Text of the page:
Patents, copyright, and trademarks are terms you have come across and even probably used interchangeably. However, they don’t mean the same thing, but they all refer to intellectual property. According to the World Intellectual Property Organization (WIPO), intellectual property refers to creations of the mind that are unique and potentially valuable. Such creations include inventions, literary works, artistic works, discoveries, symbols, names images, etc.
It is important to note that intellectual property doesn’t only refer to an idea. Rather - it is how the concept manifests itself in an end product which will be protected by relevant laws. Having intellectual property rights means you have the right to manufacture, license, publish, or use certain symbols as the owner.
There are three distinct types of intellectual property. They are Copyright, Trademarks, and Patents. This guide will explore the differences between the three laws governing them and also look at how long each lasts from the point of registration.
Table of Contents
A patent is a monopoly granted by the government to an inventor to exclude other people from using the invention for a fixed period. The inventor has the exclusive rights to manufacture, sell, license the invention. In the U.S., the federal government grants 20 years for a patent. After this period, the monopoly is lifted, and other people can use the invention.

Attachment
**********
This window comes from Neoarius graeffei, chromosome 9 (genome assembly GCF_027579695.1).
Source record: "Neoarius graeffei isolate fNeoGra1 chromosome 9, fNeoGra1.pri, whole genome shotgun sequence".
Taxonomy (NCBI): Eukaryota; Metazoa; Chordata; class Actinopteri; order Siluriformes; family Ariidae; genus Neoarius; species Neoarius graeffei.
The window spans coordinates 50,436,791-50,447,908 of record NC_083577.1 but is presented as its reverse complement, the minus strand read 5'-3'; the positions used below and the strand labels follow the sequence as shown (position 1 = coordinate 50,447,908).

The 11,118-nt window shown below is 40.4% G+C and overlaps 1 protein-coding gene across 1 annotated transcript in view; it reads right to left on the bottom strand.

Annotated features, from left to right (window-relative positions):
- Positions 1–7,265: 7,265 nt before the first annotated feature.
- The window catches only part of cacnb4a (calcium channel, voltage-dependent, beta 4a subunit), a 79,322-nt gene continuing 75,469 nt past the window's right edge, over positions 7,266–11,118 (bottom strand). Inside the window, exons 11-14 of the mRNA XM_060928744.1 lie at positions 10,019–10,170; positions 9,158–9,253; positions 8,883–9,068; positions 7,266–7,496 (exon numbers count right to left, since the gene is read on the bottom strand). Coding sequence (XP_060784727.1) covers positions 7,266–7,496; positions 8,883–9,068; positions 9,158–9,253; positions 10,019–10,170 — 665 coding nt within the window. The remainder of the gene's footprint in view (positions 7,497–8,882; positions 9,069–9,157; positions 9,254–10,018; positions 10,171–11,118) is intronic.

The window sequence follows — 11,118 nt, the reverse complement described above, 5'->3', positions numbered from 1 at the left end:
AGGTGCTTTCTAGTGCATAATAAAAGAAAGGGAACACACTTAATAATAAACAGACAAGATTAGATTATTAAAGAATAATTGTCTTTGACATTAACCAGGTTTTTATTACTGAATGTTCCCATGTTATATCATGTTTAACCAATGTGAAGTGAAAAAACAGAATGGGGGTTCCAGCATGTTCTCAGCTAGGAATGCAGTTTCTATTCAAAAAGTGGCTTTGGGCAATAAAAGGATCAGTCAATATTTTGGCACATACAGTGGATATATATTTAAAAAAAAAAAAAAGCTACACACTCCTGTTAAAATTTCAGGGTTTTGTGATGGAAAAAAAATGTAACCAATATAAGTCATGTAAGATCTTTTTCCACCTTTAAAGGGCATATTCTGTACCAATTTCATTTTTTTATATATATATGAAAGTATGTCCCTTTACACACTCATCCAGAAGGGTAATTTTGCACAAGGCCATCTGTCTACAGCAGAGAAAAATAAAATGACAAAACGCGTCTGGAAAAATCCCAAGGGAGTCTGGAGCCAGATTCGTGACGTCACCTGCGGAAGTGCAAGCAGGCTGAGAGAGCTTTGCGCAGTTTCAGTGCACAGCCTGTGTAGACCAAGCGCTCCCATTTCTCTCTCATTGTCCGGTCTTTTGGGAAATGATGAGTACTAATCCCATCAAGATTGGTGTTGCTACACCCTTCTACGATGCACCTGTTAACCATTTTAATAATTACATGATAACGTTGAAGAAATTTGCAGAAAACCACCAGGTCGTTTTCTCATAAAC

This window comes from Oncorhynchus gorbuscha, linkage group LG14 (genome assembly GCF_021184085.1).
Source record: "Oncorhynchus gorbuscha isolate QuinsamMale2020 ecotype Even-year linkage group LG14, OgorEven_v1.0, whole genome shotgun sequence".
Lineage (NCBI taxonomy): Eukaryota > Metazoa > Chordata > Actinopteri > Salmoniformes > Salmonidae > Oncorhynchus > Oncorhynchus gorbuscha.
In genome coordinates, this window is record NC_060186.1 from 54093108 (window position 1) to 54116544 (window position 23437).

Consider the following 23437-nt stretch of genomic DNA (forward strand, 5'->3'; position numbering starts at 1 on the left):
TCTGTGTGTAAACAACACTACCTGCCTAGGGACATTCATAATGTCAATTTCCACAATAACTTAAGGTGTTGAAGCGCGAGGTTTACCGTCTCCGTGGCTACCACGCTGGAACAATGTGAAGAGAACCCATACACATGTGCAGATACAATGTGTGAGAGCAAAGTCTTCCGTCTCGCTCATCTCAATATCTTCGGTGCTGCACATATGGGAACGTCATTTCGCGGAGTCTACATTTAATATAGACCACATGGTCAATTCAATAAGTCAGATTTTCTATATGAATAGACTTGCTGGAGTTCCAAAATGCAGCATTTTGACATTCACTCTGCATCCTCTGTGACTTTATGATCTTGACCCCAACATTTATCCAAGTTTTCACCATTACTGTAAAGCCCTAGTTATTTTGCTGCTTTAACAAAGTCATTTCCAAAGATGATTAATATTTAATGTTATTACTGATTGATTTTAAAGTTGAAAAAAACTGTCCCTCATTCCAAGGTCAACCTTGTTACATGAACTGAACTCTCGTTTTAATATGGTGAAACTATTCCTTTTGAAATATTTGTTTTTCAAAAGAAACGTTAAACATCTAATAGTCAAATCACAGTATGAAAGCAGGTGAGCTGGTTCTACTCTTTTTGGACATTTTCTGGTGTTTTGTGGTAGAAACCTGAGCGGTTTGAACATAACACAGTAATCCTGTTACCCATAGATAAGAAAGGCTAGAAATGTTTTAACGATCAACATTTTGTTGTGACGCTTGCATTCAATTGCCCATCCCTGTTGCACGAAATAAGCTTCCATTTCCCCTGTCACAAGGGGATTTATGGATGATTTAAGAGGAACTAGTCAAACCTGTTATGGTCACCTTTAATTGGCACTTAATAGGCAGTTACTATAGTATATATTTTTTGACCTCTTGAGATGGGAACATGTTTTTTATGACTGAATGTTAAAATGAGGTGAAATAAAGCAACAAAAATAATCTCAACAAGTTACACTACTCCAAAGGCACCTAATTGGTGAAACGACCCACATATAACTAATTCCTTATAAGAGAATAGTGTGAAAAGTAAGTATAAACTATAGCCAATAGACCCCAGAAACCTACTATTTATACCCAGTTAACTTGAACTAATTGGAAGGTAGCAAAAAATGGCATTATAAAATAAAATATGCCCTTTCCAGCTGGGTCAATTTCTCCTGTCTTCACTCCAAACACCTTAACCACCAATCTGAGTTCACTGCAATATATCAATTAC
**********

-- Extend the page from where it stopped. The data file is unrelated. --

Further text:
Patents are used to encourage innovations that will help move society forward. The inventor is assured that the government will protect their rights to recoup their investments into the innovation and earn from it. Not all innovations are patentable. In the U.S., a patent is given by the U.S. Patent and Trademark Office, commonly known as USPTO. Once an innovator has been granted a patent, nobody can use the innovation without their permission. If they do it, they are liable to a lawsuit, which may result in substantial damages.